With Brexit negotiations well underway, drivers may be wondering what this means for them in the long term, as much of the current road transport legislation that applies to UK operators and their drivers derives from EU law.
A classic example of this is the Working Time Directive, a piece of EU legislation which controls the number of actual hours worked, restricting drivers to a 48-hour working week. With the UK set to leave the EU, will the Working Time Directive be abandoned?
Without a crystal ball, no one can answer this for sure, but there are several arguments which say it would be highly unlikely that following Brexit, the government will have a significant overhaul of transport law. One thing that is certain is we will continue to trade with Europe and the primary focus for the UK government is the renegotiation of trade deals to ensure trading barriers are kept to a minimum.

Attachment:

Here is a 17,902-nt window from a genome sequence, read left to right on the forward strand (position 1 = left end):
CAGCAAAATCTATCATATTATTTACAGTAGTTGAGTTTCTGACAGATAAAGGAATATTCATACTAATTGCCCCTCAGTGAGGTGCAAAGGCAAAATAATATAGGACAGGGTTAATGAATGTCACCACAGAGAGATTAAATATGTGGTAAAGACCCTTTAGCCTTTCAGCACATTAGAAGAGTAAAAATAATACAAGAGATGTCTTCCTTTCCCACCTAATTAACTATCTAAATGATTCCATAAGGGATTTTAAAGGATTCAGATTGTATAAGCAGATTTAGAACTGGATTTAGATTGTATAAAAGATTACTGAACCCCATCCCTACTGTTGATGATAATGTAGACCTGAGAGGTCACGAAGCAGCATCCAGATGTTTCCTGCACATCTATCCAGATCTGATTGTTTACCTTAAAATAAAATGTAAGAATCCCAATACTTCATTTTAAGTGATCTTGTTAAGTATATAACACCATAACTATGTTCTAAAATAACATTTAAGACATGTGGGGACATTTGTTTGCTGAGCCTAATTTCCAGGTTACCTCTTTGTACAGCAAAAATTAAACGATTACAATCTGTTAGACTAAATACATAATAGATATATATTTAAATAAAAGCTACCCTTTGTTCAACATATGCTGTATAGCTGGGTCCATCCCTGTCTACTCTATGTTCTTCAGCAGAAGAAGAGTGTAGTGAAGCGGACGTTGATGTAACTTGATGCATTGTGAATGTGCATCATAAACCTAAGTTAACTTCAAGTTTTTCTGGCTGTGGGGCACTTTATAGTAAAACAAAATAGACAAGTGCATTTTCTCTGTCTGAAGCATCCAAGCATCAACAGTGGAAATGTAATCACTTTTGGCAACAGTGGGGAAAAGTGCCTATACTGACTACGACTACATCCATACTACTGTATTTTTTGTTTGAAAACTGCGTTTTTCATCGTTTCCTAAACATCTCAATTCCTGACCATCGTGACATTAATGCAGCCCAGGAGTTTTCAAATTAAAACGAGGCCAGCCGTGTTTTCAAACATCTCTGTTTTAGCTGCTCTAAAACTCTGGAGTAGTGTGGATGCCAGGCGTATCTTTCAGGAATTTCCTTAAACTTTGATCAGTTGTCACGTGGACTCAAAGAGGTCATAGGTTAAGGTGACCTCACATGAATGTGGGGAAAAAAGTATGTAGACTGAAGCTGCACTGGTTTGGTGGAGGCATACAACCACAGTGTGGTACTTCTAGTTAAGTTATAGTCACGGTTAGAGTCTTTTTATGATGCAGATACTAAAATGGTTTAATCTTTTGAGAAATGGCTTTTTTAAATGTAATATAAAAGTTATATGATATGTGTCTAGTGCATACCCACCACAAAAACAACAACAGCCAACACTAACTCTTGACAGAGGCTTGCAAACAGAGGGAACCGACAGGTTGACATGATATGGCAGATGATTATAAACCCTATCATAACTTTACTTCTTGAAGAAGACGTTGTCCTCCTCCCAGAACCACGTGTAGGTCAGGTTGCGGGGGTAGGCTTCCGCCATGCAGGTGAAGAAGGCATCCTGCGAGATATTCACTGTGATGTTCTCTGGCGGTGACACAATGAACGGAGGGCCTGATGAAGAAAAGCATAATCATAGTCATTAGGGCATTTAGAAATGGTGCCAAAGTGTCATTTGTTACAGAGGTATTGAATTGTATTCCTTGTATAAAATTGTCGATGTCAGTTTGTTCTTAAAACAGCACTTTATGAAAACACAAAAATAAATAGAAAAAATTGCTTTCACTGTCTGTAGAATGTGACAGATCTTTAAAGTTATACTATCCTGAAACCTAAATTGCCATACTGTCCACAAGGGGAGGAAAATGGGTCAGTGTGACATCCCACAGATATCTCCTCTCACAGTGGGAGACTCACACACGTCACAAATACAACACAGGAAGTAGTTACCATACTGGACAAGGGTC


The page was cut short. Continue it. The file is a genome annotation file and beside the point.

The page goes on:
With this in mind, drivers operating in EU countries would still be required to comply with EU laws, including working hours and regular CPC training. So, it makes no sense to remove these laws, which would ultimately hinder our trading relationship with Europe.
The second argument for keeping the Working Time Directive is that the Government will be in no hurry to remove rules that enhance road safety, and the Working Time Directive was introduced to regulate the amount of time spent at work, in order to protect the health and safety of the European workforce. As an HGV driver, long hours are inevitable, and regular breaks and rest periods are essential. The Working Time Directive enforces this, stopping employers from abusing their staff by requesting unreasonably long hours and ensuring workers are well rested for optimum performance.
Changes following Brexit are inevitable, but our view would be that the Working Time Directive is here to stay.